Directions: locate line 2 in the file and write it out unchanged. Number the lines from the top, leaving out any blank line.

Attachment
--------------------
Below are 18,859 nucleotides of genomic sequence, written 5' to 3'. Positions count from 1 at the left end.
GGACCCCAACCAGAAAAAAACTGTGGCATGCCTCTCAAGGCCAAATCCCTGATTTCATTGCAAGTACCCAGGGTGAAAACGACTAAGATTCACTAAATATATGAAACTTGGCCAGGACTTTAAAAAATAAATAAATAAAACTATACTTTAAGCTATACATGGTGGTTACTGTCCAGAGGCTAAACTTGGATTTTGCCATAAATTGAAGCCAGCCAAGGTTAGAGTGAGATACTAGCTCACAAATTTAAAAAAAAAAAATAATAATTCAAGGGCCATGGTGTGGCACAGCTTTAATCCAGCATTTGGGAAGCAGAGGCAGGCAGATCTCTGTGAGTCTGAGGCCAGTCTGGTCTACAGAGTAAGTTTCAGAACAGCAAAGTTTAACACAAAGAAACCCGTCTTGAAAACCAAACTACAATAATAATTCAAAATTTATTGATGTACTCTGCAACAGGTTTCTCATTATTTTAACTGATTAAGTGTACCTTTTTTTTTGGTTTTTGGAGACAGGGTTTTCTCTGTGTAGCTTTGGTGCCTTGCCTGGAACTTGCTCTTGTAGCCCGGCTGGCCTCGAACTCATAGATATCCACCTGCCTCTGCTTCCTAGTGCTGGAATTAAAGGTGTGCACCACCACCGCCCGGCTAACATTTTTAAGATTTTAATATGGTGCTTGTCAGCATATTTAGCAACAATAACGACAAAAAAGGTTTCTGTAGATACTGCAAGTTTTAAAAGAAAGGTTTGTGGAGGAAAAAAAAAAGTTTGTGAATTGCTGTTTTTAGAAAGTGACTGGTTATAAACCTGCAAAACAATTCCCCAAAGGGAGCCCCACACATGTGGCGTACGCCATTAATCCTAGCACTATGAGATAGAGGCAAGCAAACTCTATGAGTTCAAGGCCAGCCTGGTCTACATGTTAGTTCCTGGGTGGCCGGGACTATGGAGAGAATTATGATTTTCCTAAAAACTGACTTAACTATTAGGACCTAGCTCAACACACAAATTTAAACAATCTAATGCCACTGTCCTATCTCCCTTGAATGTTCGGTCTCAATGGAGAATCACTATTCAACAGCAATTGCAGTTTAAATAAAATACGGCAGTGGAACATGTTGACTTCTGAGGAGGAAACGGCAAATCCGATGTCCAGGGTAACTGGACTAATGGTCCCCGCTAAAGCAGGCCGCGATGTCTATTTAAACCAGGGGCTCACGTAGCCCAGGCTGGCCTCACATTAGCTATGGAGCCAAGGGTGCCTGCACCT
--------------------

GGACCCCAACCAGAAAAAAACTGTGGCATGCCTCTCAAGGCCAAATCCCTGATTTCATTGCAAGTACCCAGGGTGAAAACGACTAAGATTCACTAAATATATGAAACTTGGCCAGGACTTTAAAAAATAAATAAATAAAACTATACTTTAAGCTATACATGGTGGTTACTGTCCAGAGGCTAAACTTGGATTTTGCCATAAATTGAAGCCAGCCAAGGTTAGAGTGAGATACTAGCTCACAAATTTAAAAAAAAAAAATAATAATTCAAGGGCCATGGTGTGGCACAGCTTTAATCCAGCATTTGGGAAGCAGAGGCAGGCAGATCTCTGTGAGTCTGAGGCCAGTCTGGTCTACAGAGTAAGTTTCAGAACAGCAAAGTTTAACACAAAGAAACCCGTCTTGAAAACCAAACTACAATAATAATTCAAAATTTATTGATGTACTCTGCAACAGGTTTCTCATTATTTTAACTGATTAAGTGTACCTTTTTTTTTGGTTTTTGGAGACAGGGTTTTCTCTGTGTAGCTTTGGTGCCTTGCCTGGAACTTGCTCTTGTAGCCCGGCTGGCCTCGAACTCATAGATATCCACCTGCCTCTGCTTCCTAGTGCTGGAATTAAAGGTGTGCACCACCACCGCCCGGCTAACATTTTTAAGATTTTAATATGGTGCTTGTCAGCATATTTAGCAACAATAACGACAAAAAAGGTTTCTGTAGATACTGCAAGTTTTAAAAGAAAGGTTTGTGGAGGAAAAAAAAAAGTTTGTGAATTGCTGTTTTTAGAAAGTGACTGGTTATAAACCTGCAAAACAATTCCCCAAAGGGAGCCCCACACATGTGGCGTACGCCATTAATCCTAGCACTATGAGATAGAGGCAAGCAAACTCTATGAGTTCAAGGCCAGCCTGGTCTACATGTTAGTTCCTGGGTGGCCGGGACTATGGAGAGAATTATGATTTTCCTAAAAACTGACTTAACTATTAGGACCTAGCTCAACACACAAATTTAAACAATCTAATGCCACTGTCCTATCTCCCTTGAATGTTCGGTCTCAATGGAGAATCACTATTCAACAGCAATTGCAGTTTAAATAAAATACGGCAGTGGAACATGTTGACTTCTGAGGAGGAAACGGCAAATCCGATGTCCAGGGTAACTGGACTAATGGTCCCCGCTAAAGCAGGCCGCGATGTCTATTTAAACCAGGGGCTCACGTAGCCCAGGCTGGCCTCACATTAGCTATGGAGCCAAGGGTGCCTGCACCT